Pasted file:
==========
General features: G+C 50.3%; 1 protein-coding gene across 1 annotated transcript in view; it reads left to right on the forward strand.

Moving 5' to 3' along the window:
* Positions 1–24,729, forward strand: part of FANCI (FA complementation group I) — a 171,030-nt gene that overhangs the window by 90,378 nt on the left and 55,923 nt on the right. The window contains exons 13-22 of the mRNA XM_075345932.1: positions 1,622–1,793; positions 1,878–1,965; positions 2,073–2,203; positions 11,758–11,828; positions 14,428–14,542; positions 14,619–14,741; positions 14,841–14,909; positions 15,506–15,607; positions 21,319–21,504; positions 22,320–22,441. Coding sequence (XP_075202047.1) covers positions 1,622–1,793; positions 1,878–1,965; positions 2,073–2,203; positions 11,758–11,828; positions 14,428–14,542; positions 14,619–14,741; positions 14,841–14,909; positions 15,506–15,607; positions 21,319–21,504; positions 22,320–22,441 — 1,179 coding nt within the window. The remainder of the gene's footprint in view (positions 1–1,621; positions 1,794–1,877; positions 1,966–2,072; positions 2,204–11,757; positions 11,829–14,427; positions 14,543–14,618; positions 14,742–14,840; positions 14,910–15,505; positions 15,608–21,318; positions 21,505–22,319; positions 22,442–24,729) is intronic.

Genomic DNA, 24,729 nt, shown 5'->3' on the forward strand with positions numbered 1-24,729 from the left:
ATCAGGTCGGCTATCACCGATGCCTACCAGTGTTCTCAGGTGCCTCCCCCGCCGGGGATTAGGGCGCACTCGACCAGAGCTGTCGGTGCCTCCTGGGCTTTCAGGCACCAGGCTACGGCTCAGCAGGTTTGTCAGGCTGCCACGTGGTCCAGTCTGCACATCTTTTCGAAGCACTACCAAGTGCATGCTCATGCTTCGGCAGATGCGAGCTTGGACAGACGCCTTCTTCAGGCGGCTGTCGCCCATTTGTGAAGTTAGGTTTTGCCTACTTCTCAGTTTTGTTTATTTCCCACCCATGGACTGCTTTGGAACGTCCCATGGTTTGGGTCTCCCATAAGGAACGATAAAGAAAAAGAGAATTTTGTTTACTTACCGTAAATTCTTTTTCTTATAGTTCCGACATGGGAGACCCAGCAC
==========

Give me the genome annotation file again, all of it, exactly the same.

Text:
General features: G+C 50.3%; 1 protein-coding gene across 1 annotated transcript in view; it reads left to right on the forward strand.

Moving 5' to 3' along the window:
* Positions 1–24,729, forward strand: part of FANCI (FA complementation group I) — a 171,030-nt gene that overhangs the window by 90,378 nt on the left and 55,923 nt on the right. The window contains exons 13-22 of the mRNA XM_075345932.1: positions 1,622–1,793; positions 1,878–1,965; positions 2,073–2,203; positions 11,758–11,828; positions 14,428–14,542; positions 14,619–14,741; positions 14,841–14,909; positions 15,506–15,607; positions 21,319–21,504; positions 22,320–22,441. Coding sequence (XP_075202047.1) covers positions 1,622–1,793; positions 1,878–1,965; positions 2,073–2,203; positions 11,758–11,828; positions 14,428–14,542; positions 14,619–14,741; positions 14,841–14,909; positions 15,506–15,607; positions 21,319–21,504; positions 22,320–22,441 — 1,179 coding nt within the window. The remainder of the gene's footprint in view (positions 1–1,621; positions 1,794–1,877; positions 1,966–2,072; positions 2,204–11,757; positions 11,829–14,427; positions 14,543–14,618; positions 14,742–14,840; positions 14,910–15,505; positions 15,608–21,318; positions 21,505–22,319; positions 22,442–24,729) is intronic.

Genomic DNA, 24,729 nt, shown 5'->3' on the forward strand with positions numbered 1-24,729 from the left:
ATCAGGTCGGCTATCACCGATGCCTACCAGTGTTCTCAGGTGCCTCCCCCGCCGGGGATTAGGGCGCACTCGACCAGAGCTGTCGGTGCCTCCTGGGCTTTCAGGCACCAGGCTACGGCTCAGCAGGTTTGTCAGGCTGCCACGTGGTCCAGTCTGCACATCTTTTCGAAGCACTACCAAGTGCATGCTCATGCTTCGGCAGATGCGAGCTTGGACAGACGCCTTCTTCAGGCGGCTGTCGCCCATTTGTGAAGTTAGGTTTTGCCTACTTCTCAGTTTTGTTTATTTCCCACCCATGGACTGCTTTGGAACGTCCCATGGTTTGGGTCTCCCATAAGGAACGATAAAGAAAAAGAGAATTTTGTTTACTTACCGTAAATTCTTTTTCTTATAGTTCCGACATGGGAGACCCAGCAC